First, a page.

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China hit by biggest hacklike attack in history
Question of the Day
Internet users in China received a single message on Sunday while trying to get online: service denied.
That’s because the nation was hit by the largest hacklike attack in its history, the China Internet Network Information Center reported. The attack struck at the country’s domain extension, CNN reported, and what that meant to users was this: They all received a “denial of service” message.
Denials of service aren’t technically the same as hacks, since they can occur without someone breaking into the system, CNN said. They can happen when someone organizes a host of computers to flood a system with information requests all at the same time.
But they are similar in one key way — the end result. The information overload shuts down computer systems, and for the average user, that means websites are unreachable, similar to when hackers physically tap into or infect the servers.
The attack started about 2 a.m. local time Sunday (2 p.m. EDT) and then hit again in a second wave a couple of hours later. Tech spokesman described it as “long-lasting and large scale,” state media reported. Service on Monday was still spotty.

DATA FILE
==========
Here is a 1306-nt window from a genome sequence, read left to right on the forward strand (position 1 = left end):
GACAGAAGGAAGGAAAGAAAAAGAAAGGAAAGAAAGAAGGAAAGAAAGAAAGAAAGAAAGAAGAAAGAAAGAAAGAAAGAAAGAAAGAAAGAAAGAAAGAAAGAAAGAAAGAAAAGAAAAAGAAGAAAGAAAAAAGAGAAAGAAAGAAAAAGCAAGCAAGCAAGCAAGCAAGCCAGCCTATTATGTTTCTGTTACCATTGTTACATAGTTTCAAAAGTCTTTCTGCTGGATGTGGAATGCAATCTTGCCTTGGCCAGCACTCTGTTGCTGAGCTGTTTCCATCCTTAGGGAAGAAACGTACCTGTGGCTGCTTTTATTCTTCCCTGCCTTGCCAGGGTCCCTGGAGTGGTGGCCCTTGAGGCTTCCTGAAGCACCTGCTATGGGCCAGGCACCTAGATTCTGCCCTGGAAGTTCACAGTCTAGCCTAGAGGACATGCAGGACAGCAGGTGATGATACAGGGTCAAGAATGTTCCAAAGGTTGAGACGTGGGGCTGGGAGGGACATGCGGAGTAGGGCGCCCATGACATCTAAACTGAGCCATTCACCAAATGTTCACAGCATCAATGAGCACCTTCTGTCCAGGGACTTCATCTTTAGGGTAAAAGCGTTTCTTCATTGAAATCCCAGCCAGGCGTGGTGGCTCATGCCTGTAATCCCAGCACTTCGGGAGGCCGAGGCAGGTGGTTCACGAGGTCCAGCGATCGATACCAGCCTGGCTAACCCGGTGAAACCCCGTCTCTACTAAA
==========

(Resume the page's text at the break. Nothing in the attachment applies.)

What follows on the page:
It’s not clear if the attack was related to anything political. The country is wrapping up the trial of one of its most notable former Communist Party heads, Bo Xilai, on corruption charges.
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About the Author
Cheryl Chumley is a continuous news writer for The Washington Times. Previously, she was part of the start-up team for The Washington Times’ digital aggregation product, Times247. She’s also a 2008-2009 Robert Novak journalism fellow with The Phillips Foundation. She can be reached at firstname.lastname@example.org.
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